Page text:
Cutting and Burning Techniques in Metal Fabrication

Cutting and Burning Techniques in Metal Fabrication


Fabrication as an industrial term refers to the structure of a metal building with cutting, bending, and assembly.


Metal fabrication is a value added process that involves the construction of machinery and structures of various raw materials. A fabrication workshop will offer a job, usually based on engineering drawings, and if awarded the contract will build the product. The fabrication workshop is employed by contractors, OEMs, and vars. General projects including; Loose parts, structural frames for buildings and heavy equipment, and fences for pliers and stairs for buildings.


FABRICATION may hire or contract out steel detailers to prepare store drawings, if not supplied by customers, where metal fabrication shop are used for manufacturing. Manufacturing engineers will program the CNC machine required.

The fabrication cutting section is through sewing, sliding, or sculpting (all with manual and powerful variants);

  • Burning with a hand-held torch (such as a fuel-oxy torch or a plasma torch), and through a CNC cutter (using a laser, torch, or water jet).
  • Bending with hammering (manual or machine) or through press brake and similar tools.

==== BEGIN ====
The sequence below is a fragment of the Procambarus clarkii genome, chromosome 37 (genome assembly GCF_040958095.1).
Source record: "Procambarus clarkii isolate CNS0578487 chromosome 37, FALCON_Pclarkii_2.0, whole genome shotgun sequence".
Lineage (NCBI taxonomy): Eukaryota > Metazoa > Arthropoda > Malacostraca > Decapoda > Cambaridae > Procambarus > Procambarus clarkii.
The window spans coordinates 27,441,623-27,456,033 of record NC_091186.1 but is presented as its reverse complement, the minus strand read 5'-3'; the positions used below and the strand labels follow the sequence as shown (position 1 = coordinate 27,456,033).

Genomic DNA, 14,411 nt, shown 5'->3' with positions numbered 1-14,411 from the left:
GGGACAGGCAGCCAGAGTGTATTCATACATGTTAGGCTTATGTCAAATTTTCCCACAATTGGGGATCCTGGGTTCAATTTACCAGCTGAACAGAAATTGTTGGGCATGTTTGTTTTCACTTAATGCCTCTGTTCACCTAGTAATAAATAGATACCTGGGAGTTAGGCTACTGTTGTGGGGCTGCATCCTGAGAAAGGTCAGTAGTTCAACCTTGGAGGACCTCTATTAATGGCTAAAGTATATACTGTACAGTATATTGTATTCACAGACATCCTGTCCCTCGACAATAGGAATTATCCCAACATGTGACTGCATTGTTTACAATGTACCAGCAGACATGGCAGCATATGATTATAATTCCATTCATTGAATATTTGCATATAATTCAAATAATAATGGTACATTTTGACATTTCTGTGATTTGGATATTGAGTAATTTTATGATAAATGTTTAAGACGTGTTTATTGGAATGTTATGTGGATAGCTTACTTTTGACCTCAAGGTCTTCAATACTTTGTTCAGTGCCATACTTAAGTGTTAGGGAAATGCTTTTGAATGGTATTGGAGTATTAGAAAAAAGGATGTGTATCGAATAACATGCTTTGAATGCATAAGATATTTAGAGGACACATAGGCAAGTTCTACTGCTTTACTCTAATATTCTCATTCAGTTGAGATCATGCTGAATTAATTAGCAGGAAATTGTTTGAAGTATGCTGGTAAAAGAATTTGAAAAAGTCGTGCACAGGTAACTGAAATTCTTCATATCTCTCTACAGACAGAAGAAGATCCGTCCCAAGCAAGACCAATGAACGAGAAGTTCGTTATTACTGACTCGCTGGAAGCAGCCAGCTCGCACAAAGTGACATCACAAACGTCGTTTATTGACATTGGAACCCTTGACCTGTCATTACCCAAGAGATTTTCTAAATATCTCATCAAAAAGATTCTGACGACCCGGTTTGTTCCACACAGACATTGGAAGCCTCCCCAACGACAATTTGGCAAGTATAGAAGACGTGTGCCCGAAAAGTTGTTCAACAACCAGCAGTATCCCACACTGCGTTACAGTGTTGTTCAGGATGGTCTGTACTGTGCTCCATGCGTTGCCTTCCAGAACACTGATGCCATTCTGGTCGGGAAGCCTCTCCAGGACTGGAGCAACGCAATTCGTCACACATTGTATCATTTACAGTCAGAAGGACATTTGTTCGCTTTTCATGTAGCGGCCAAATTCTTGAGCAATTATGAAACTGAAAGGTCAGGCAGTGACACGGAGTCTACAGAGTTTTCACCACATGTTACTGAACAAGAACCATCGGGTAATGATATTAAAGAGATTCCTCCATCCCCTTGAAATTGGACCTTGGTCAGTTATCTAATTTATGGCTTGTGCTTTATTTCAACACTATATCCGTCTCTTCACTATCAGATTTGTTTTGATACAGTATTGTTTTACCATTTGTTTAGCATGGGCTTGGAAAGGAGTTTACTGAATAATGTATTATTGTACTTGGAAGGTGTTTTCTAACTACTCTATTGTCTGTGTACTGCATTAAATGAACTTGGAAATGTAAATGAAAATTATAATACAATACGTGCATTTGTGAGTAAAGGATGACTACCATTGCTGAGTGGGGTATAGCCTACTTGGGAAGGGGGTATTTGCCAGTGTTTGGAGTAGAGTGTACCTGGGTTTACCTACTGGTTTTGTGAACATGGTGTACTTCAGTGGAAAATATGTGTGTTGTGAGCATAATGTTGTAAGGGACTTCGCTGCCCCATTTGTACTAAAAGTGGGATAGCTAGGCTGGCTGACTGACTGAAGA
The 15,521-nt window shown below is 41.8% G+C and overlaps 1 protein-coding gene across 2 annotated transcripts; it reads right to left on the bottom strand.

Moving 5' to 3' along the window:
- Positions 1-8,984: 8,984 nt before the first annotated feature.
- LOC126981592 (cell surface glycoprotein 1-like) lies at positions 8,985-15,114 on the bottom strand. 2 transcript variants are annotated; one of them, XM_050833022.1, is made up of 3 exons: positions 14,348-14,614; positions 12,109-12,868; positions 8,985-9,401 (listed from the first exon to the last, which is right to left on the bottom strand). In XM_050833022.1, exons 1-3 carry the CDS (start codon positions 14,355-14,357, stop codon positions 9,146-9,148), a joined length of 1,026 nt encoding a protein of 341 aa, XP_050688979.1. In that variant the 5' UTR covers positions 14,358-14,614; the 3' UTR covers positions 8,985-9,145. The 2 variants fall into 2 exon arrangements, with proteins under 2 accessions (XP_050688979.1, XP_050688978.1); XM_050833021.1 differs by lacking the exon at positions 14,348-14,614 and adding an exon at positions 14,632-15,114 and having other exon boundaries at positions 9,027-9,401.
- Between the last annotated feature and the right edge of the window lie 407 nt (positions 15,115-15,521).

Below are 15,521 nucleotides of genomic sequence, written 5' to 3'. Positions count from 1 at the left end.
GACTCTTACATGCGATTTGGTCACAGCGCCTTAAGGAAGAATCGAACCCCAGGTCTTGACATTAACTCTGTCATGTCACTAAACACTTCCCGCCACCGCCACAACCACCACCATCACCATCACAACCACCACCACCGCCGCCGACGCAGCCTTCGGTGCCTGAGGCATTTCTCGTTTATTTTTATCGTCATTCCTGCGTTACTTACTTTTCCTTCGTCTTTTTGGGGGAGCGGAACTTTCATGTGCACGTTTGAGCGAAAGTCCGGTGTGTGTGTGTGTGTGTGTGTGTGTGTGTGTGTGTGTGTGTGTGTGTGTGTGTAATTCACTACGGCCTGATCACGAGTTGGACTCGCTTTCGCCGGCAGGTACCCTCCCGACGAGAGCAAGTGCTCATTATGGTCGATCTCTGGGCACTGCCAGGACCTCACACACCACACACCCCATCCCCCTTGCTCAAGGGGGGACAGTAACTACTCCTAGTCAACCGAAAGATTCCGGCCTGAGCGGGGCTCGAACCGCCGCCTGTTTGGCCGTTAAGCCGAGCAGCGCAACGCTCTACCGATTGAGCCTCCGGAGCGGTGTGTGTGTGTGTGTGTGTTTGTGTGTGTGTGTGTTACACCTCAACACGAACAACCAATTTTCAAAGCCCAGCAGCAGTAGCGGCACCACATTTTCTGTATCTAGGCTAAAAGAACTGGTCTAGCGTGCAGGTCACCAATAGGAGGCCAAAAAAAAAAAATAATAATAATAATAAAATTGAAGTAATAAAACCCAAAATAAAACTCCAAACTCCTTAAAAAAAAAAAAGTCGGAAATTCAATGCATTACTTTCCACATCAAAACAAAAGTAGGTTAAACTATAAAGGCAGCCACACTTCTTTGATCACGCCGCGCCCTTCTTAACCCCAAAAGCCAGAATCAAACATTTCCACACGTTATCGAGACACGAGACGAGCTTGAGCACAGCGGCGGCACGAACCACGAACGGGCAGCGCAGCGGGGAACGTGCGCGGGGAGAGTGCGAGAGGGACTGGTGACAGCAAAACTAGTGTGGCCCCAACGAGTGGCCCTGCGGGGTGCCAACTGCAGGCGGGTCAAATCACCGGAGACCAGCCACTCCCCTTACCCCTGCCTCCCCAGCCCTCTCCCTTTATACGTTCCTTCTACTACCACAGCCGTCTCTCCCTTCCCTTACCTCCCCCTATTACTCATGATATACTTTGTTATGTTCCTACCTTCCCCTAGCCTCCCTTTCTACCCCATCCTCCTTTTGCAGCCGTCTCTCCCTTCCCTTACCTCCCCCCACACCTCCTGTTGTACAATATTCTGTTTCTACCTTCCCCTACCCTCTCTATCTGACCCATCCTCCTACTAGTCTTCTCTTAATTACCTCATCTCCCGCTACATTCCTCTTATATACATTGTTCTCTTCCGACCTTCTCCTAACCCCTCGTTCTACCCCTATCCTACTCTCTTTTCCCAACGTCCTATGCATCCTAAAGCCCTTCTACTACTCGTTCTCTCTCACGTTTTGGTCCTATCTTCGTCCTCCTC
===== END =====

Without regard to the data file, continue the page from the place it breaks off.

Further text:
The assembly (joining of the pieces) is through welding, binding with adhesive, nailing (rivet), threaded fasteners, or even more flexible in the form of a wrinkled lining. Steel structures and sheet metal are common starting materials for fabrication, along with flux, Welding wire, and fasteners to be joined by cut pieces.
  • As with other manufacturing processes, both human labor and automation are commonly used.

Products produced from (process) fabrication can be called fabrication. The end products of other common types of metalworking, such as machining, metal stamp, forging, and casting, may be similar in form and function, but such processes are not classified as fabrication

Fabrication consists or overlaps with the specialization of various metalworking:

  • Fabrication and machine shops have overlapping capabilities, but fabrication stores generally concentrate on metal preparation and assembly as described above. By comparison, machine shops also cut metal, but they are more concerned with machines than parts on machine tools.
    Companies that cover both work cool and machining are also common.
  • Blacksmith always involves fabrication, though not always called by that name.
  • Products manufactured by welders often referred to as welding is an exemplary fabrication.
  • Boilermakers were originally specialized in boilers, which led to their trade names, but the terms as currently used have a broader meaning.